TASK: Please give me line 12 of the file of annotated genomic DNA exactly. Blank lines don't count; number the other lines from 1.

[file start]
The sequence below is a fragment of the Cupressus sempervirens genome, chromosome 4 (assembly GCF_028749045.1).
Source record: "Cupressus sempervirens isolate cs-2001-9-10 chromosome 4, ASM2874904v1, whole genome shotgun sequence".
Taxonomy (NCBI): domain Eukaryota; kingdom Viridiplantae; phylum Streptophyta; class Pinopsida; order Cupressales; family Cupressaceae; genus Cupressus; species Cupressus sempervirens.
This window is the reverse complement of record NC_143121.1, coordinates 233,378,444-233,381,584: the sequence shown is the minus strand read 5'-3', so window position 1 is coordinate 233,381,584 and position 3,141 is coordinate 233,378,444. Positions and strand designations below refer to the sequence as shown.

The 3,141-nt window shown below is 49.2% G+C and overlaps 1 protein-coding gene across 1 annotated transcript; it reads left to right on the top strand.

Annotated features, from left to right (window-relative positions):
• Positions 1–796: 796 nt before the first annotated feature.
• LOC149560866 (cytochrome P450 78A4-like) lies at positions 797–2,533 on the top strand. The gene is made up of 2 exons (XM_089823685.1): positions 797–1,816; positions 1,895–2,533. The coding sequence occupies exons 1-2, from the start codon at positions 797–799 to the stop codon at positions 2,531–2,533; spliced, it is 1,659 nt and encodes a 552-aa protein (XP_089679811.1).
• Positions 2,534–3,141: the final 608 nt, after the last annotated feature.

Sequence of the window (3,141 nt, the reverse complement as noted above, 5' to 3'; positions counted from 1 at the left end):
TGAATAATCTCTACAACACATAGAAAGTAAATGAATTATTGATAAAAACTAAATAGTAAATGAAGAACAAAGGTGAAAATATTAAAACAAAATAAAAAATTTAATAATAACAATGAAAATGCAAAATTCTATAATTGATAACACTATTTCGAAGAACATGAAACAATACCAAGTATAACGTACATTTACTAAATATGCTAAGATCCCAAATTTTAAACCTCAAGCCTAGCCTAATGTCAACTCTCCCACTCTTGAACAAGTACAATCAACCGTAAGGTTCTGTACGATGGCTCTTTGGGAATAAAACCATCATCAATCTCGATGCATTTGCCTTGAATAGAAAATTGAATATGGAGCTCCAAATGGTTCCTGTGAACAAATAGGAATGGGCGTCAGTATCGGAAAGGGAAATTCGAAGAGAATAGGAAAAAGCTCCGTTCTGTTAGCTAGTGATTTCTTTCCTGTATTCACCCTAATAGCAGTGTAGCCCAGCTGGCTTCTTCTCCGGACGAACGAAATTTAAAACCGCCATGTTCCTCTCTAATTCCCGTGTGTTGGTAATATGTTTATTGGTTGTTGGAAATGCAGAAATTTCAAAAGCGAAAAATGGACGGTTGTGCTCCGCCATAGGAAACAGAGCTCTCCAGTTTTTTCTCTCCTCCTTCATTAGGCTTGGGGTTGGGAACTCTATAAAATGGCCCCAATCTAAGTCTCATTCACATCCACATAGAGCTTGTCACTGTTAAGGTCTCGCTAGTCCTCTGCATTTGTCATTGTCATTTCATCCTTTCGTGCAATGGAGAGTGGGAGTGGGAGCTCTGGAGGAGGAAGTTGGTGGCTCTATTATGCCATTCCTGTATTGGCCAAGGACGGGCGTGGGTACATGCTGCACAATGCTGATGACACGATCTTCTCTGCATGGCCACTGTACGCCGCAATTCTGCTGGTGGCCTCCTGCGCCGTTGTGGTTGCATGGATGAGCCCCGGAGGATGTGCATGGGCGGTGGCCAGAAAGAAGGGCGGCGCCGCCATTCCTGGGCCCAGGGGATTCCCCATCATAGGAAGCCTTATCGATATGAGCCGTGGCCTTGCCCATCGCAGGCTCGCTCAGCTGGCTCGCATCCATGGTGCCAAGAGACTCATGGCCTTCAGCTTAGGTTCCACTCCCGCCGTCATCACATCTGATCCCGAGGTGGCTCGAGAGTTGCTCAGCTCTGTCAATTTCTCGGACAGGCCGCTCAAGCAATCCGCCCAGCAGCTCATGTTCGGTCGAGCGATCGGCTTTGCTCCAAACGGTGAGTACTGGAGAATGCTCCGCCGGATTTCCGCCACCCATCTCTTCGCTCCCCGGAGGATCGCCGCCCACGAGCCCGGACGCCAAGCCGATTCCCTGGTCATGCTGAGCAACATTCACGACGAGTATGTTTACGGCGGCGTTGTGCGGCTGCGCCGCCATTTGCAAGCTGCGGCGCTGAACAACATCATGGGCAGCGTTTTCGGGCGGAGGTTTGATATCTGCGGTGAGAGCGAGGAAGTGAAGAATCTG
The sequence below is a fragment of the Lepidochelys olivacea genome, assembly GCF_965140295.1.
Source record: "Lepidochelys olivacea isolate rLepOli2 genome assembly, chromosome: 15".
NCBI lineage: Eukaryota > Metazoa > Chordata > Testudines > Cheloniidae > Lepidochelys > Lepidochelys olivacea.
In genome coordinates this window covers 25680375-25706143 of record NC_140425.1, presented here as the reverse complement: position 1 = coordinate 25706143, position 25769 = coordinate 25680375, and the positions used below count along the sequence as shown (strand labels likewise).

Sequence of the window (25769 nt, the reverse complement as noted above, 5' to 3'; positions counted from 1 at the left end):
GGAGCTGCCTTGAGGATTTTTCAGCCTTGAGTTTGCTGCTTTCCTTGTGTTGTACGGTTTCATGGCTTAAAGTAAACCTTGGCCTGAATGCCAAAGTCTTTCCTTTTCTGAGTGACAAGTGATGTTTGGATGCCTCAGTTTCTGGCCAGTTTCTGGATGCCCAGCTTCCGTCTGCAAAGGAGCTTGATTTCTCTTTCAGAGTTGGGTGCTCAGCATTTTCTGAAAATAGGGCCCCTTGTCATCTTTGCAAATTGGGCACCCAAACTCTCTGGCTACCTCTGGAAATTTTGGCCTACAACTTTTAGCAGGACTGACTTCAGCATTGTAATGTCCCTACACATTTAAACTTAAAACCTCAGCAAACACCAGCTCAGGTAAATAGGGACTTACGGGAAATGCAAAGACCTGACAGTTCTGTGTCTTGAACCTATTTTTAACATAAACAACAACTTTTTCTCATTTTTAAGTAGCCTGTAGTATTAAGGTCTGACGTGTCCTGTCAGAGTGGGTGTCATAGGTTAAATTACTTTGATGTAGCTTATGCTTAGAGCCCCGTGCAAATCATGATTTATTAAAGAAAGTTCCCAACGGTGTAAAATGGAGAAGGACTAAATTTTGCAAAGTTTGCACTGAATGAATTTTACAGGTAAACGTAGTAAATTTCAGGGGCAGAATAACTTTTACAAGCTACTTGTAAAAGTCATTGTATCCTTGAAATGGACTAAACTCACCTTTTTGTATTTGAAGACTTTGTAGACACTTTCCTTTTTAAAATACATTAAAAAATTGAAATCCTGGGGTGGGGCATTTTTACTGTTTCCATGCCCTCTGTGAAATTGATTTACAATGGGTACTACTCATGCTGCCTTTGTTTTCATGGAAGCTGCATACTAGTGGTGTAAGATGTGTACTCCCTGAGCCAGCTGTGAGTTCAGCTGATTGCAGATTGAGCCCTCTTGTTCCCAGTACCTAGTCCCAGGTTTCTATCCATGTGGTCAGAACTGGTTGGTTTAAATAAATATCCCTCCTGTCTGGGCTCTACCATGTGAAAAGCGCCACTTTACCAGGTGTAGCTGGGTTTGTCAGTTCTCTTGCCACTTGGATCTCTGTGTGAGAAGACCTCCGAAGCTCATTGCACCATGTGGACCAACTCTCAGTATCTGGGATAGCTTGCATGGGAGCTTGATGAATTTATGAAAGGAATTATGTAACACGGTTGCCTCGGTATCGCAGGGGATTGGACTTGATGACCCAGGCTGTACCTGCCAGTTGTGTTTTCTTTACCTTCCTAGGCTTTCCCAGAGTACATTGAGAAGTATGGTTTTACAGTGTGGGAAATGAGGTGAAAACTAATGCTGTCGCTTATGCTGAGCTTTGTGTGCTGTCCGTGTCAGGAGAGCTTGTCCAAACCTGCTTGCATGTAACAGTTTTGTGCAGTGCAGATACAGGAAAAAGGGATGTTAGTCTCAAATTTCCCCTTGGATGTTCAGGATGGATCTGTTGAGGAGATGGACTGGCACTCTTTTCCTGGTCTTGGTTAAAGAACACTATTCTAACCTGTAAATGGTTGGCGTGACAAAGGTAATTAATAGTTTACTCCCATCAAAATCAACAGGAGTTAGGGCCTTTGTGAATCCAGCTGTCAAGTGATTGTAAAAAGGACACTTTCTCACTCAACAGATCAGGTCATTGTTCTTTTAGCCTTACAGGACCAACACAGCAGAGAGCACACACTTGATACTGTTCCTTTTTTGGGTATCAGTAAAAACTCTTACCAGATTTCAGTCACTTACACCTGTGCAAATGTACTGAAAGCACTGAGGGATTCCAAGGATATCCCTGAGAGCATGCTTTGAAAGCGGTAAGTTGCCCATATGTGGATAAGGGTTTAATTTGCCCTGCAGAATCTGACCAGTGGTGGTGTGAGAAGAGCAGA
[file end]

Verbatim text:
The sequence below is a fragment of the Lepidochelys olivacea genome, assembly GCF_965140295.1.